For the computers, unless you destroy the hard drive, criminals can easily go through the hard drive and get your personal information. If you do your banking online, they can get your bank information, and use it to take out all the money from your account.
Even in the plants where e-waste is safely recycled, the masks aren’t fool proof. The recycling workers have higher chances of getting birth defects, cancer, and other harmful diseases.
On the left is a picture is what most people think happen to their old electronics during recycling. That it gets dismantled in a safe and hi-tech facility. While this does happen, it unfortunately just gets dumped in some random country.
What happens to electronics after they become obsolete?
A girl in Guiyu smashing a CRT
You see this girl, she is only a child yet her entire life has been surrounded by trash. In the photo, she is smashing a CRT tube, which contains 5 pounds of lead, and other highly toxic materials. Imagine yourself in her place. Forced to choose poison, over poverty, just to survive. Day in, day out, every day, smashing other peoples electronic trash just to make a living. There are thousands of people just like her, some younger. All of them have too much lead in their blood. All of them are destroying our e-waste, just to take the precious metals inside. This is what happened to every electronic you have ever thrown out, or “recycled”.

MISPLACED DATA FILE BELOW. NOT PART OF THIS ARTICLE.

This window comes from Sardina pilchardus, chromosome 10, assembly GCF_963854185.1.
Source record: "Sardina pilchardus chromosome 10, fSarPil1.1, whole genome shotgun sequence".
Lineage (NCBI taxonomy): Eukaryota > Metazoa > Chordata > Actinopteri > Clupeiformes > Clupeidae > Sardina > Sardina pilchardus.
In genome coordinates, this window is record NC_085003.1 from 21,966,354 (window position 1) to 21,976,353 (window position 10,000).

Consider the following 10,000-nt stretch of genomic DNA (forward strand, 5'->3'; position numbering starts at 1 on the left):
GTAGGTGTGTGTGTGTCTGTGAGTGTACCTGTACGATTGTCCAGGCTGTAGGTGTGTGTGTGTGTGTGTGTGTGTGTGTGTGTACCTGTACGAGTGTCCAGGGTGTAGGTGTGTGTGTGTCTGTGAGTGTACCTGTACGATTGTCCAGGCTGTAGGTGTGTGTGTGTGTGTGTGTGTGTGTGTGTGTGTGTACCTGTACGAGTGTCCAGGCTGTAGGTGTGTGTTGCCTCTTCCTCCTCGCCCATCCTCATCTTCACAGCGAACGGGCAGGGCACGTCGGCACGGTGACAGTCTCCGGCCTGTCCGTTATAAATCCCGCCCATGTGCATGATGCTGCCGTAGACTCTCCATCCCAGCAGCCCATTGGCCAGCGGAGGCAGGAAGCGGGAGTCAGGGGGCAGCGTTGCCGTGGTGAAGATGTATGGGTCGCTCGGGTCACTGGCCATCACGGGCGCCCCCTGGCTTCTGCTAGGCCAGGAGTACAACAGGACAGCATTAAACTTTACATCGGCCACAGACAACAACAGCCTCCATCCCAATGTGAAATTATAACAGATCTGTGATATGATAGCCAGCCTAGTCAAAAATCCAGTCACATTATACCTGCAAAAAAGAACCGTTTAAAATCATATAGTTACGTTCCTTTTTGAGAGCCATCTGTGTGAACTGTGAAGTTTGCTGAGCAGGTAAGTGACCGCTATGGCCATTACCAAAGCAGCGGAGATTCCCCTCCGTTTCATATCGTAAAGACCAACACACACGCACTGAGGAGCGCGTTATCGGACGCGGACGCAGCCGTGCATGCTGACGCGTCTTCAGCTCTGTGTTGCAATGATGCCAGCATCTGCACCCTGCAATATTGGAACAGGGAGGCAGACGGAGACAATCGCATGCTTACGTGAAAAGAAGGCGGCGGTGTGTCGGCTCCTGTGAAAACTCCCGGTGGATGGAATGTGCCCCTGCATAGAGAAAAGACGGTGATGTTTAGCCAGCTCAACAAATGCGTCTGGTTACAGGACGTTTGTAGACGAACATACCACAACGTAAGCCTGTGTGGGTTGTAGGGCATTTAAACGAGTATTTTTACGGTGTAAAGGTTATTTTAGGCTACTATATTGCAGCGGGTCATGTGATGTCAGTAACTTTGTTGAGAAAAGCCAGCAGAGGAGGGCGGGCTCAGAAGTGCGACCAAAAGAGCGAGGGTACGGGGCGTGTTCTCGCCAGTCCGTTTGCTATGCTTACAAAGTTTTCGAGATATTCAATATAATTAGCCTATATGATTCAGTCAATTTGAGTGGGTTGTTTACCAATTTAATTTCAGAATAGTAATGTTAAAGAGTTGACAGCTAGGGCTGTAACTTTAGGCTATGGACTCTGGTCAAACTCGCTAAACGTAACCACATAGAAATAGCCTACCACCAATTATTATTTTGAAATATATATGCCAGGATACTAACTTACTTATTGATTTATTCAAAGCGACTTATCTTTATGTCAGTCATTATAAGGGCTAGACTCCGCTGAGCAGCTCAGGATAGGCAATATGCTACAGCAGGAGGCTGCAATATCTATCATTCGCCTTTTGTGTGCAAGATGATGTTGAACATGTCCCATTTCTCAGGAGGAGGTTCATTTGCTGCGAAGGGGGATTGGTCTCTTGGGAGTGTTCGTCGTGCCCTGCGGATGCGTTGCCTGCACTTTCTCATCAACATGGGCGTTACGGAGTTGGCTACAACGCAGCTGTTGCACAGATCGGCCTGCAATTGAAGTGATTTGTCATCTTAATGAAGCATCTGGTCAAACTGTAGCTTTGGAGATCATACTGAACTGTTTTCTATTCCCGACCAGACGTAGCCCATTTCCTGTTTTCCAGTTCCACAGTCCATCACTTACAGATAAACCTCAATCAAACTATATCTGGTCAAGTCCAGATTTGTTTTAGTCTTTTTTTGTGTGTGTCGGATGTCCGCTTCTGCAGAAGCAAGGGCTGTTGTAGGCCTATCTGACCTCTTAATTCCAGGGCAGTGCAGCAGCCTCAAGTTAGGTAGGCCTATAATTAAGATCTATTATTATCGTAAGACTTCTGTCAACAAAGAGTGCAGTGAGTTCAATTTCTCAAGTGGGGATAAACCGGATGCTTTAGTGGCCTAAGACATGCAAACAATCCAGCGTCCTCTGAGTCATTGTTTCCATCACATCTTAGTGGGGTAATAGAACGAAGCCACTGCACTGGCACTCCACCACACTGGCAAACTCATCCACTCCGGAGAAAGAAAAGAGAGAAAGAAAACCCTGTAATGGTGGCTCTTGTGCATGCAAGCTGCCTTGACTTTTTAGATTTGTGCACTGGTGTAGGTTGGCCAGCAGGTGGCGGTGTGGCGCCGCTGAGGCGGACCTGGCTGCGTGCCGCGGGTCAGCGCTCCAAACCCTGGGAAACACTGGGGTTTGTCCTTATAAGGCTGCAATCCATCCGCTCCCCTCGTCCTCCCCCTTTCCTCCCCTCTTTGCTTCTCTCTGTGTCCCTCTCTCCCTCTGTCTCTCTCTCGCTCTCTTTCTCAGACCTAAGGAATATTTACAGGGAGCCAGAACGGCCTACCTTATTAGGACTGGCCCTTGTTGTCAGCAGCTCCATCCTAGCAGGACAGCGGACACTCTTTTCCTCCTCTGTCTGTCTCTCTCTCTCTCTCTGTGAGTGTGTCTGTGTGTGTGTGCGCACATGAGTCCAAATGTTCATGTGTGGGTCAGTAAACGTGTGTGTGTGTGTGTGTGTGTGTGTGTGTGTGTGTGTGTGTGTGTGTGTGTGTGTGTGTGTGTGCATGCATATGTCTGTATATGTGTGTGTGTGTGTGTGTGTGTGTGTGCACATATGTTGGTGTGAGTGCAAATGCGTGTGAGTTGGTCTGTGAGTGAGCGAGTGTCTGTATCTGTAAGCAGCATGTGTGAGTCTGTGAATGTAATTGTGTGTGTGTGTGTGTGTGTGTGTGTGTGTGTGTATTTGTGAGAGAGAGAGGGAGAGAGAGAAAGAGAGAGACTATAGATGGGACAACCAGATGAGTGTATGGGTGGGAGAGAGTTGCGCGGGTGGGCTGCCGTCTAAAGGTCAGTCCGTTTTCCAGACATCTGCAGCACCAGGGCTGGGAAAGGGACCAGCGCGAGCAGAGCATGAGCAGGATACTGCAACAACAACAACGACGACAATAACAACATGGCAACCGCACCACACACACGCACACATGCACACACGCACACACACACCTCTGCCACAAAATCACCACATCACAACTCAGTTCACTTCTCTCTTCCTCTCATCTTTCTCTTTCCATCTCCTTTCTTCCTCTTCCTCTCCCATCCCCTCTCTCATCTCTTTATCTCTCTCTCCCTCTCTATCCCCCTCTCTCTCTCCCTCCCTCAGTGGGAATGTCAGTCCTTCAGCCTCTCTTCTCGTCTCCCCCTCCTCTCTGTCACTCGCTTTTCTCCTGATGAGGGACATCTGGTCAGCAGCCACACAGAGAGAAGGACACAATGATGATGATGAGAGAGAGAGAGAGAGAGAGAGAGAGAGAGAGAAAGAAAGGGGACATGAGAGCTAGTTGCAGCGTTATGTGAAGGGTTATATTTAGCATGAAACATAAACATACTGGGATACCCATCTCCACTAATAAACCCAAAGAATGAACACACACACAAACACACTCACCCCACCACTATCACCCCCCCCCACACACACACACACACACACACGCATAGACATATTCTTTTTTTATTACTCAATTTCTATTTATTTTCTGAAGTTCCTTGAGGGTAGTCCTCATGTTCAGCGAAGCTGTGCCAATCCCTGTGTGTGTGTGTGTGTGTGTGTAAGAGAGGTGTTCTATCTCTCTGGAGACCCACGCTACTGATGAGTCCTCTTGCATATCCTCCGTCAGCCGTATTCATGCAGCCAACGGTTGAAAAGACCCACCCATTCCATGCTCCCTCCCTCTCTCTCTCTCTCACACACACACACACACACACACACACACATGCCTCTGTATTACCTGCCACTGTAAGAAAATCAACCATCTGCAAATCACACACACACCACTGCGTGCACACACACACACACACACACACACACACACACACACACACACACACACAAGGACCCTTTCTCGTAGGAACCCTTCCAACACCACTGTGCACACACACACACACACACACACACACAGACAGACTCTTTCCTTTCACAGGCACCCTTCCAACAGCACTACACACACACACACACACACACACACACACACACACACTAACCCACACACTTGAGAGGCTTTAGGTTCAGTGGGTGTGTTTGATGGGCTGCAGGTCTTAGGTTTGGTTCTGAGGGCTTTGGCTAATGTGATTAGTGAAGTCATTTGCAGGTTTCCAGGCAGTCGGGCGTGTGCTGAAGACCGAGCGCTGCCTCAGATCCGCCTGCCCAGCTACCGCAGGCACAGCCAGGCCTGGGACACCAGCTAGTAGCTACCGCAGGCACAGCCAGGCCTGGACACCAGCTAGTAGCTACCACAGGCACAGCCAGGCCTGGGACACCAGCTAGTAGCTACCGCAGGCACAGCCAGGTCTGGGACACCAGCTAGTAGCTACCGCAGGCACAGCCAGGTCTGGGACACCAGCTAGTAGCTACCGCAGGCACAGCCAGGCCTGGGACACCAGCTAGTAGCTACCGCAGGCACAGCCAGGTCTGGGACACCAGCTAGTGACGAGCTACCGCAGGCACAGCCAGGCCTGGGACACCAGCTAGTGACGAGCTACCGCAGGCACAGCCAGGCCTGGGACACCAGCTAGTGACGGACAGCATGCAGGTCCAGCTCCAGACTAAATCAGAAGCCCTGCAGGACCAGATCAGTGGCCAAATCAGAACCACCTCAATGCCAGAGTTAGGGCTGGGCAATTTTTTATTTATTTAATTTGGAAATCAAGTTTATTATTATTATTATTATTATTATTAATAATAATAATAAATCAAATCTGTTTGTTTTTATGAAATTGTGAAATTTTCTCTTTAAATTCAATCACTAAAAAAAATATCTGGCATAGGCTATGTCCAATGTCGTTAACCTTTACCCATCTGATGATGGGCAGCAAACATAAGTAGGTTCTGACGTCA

Guiyu, China
The graph on the left shows how much e-waste is made and recycled each year. From 2000 – 2011, only 18.32% of the total amount of e-waste was recycled, and the rest was thrown out. Even then, of the e-waste that was recycled, most of it was shipped overseas to developing countries such as Ghana. After getting there as “donations”, kids in Ghana burn, or break the computers and take the gold or other metals inside. Unfortunately, all the poisonous chemicals inside the e-waste get released into the air as smoke, then into the lungs of the kids, because they don’t have any protection. The kids who do this have higher chances of developing cancer and other problems.